one of the listed impairments in 20 CFR Part 404, Subpart P,
Appendix 1 (20 CFR 404.1520(d), 404.1525, 404.1526,
416.920(d), 416.925 and 416.926).
5. After careful consideration of the entire record, the
undersigned finds that the [plaintiff] has the residual
functional capacity to perform light work as defined in 20
CFR 404.1567(b) and 416.967(b) except the [plaintiff] can
never climb ladders, ropes, or scaffolds. The [plaintiff] is
able to frequently climb ramps and stairs, and occasionally
stoop, kneel, crouch, and crouch (sic). She is able to
frequently push and pull, and frequently finger with the left
nondominant upper extremity. The [plaintiff] can frequently
push and pull with (sic) the operate foot controls with the
bilateral lower extremities. She must avoid all exposure to
workplace hazards such as unprotected heights and dangerous
moving machinery, and must avoid concentrated exposure to
extreme temperatures. The [plaintiff) can perform simple
routine repetitive tasks performed in a work environment free
of fast paced production requirements, and involving only
simple work-related decisions with few, if any, workplace
changes, and superficial interaction with supervisors,
coworkers, and the public as part of the job duties.
6. The [plaintiff] is unable to perform past relevant work
(20 CFR 404.1565 and 416.965).
7. The [plaintiff] was born [in] ... 1963 and was 49 years
old, which is defined as a younger individual age 18-49, on
the alleged disability onset date. The [plaintiff]
subsequently changed age category to closely approaching
advanced age (20 CFR 404.1563 and 416.963).
8. The [plaintiff] has at least a high school education and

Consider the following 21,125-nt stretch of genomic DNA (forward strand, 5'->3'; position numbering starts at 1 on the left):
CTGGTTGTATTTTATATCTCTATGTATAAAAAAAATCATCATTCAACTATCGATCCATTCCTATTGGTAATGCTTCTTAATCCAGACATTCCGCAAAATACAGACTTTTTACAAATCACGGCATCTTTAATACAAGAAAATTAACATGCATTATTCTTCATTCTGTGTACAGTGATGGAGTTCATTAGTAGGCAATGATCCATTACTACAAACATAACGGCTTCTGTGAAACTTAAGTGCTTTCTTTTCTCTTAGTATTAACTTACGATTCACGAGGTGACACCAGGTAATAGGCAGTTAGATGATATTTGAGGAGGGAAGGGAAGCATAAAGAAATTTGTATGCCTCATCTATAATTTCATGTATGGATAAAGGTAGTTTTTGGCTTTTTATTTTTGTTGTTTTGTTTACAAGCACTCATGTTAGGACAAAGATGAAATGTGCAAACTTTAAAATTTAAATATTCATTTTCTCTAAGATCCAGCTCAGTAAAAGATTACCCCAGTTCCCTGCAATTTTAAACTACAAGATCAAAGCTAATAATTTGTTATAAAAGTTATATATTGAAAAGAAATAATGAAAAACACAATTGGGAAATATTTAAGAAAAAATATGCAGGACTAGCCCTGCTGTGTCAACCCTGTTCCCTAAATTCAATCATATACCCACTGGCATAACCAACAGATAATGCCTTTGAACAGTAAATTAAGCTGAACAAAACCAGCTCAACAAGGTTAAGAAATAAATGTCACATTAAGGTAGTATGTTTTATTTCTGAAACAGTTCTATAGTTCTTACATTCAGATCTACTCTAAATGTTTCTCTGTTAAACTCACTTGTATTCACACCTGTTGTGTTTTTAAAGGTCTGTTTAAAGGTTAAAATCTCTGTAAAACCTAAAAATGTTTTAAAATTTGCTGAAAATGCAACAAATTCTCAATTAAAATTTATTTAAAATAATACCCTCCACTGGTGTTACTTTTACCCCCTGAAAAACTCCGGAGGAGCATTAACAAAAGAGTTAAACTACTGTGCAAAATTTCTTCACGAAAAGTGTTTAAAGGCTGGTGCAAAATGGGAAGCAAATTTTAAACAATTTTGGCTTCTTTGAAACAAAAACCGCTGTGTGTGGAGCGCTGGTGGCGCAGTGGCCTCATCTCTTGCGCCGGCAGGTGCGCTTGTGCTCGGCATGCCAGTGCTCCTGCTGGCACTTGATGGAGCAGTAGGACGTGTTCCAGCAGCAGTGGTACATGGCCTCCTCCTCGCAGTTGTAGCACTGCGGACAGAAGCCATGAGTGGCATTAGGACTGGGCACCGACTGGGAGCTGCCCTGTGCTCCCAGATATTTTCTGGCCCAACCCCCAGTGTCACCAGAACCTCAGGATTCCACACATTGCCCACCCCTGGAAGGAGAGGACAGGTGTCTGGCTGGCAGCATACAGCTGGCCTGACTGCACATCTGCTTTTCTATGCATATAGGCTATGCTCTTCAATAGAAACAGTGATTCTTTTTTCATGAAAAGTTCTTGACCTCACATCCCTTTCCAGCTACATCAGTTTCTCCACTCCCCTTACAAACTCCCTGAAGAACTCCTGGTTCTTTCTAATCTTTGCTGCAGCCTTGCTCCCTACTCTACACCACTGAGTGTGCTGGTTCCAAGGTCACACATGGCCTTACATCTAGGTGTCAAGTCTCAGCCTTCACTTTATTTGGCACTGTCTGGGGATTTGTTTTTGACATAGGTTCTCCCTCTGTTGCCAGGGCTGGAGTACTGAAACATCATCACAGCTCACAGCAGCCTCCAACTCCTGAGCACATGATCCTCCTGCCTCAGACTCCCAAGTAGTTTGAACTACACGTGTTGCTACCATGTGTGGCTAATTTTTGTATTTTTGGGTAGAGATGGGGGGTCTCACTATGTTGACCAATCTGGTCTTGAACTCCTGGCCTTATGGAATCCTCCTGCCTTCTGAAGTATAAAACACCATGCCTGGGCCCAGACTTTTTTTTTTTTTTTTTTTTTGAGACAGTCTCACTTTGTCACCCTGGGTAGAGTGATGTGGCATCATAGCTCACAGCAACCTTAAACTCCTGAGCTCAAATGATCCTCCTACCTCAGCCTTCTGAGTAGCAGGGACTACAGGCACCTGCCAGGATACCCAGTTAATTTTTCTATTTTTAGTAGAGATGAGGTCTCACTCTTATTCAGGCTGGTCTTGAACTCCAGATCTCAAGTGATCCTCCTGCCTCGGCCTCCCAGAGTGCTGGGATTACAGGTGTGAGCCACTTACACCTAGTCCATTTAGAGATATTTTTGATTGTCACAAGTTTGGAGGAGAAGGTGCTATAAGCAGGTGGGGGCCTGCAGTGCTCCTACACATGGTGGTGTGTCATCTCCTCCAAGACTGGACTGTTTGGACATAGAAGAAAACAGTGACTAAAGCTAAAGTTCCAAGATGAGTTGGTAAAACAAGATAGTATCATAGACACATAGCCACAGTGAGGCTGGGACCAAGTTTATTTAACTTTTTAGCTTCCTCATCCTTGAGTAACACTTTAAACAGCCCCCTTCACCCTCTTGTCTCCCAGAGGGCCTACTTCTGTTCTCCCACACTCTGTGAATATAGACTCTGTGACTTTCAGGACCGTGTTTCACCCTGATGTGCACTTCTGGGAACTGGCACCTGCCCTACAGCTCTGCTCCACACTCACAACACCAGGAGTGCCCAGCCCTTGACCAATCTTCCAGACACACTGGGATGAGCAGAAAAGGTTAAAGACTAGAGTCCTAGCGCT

is able to communicate in English (20 CFR 404.1564 and
9. Transferability of job skills is not material to the
determination of disability because using the
Medical-Vocational rules as a framework supports a finding
that the [plaintiff] is "not disabled" whether or
not the [plaintiff] has transferable job skills (See SSR
82-41 and 20 CFR Part 404 Subpart P. Appendix 2).
10. Considering the [plaintiff]'s age, education, work
experience, and residual functional capacity, there are jobs
that exist in significant numbers in the national economy
that the [plaintiff] can perform (20 CFR 404.1569,
404.1569(a), 416969 and 416.969(a)).
11. The [plaintiff] has not been under a disability, as
defined in the Social Security Act, from September 9, 2012,
through the date of this decision (20 CFR 404.1520(g) and
Judicial Standard of Review
review of the Commissioner's determination is limited in
scope by 42 U.S.C. § 405(g) and involves a twofold
inquiry: (1) whether the findings of the ALJ are supported by
substantial evidence, and (2) whether the ALJ applied the
correct legal standards. See Blakley v. Comm'r
of Soc. Sec, 581 F.3d 399, 406 (6th Cir. 2009);
see also Bowen v. Comm > of Soc. Sec.,
478 F.3d 742, 745-46 (6th Cir. 2007).
Commissioner's findings must stand if they are supported
by "such relevant evidence as a reasonable mind might
accept as adequate to support a conclusion."
Richardson v. Perales, 402 U.S. 389, 401 (1971)
(citing Consolidated Edison Co. v. N.L.R.B., 305
U.S. 197, 229 (1938)). Substantial evidence consists of
"more than a scintilla of evidence but less than a
preponderance-----" Rogers v. Comm'r of Soc.
Sec, 486 F.3d 234, 241 (6th Cir. 2007). In deciding
whether the Commissioner's findings are supported by
substantial evidence, the Court considers the record as a
whole. Hephner v. Mathews, 574 F.2d 359 (6th Cir.
Court must also determine whether the ALJ applied the correct
legal standards in the disability determination. Even if
substantial evidence supports the ALJ's conclusion that
the plaintiff is not disabled, "a decision of the
Commissioner will not be upheld where the SSA fails to follow
its own regulations and where that error prejudices a
claimant on the merits or deprives the claimant of a
substantial right." Rubbers, 582 F.3d at 651
(quoting Bowen, 478 F.3d at 746). See also
Wilson, 378 F.3d at 545-46 (reversal required even
though ALJ's decision was otherwise supported by
substantial evidence where ALJ failed to give good reasons
for not giving weight to treating physician's opinion,
thereby violating the agency's own regulations).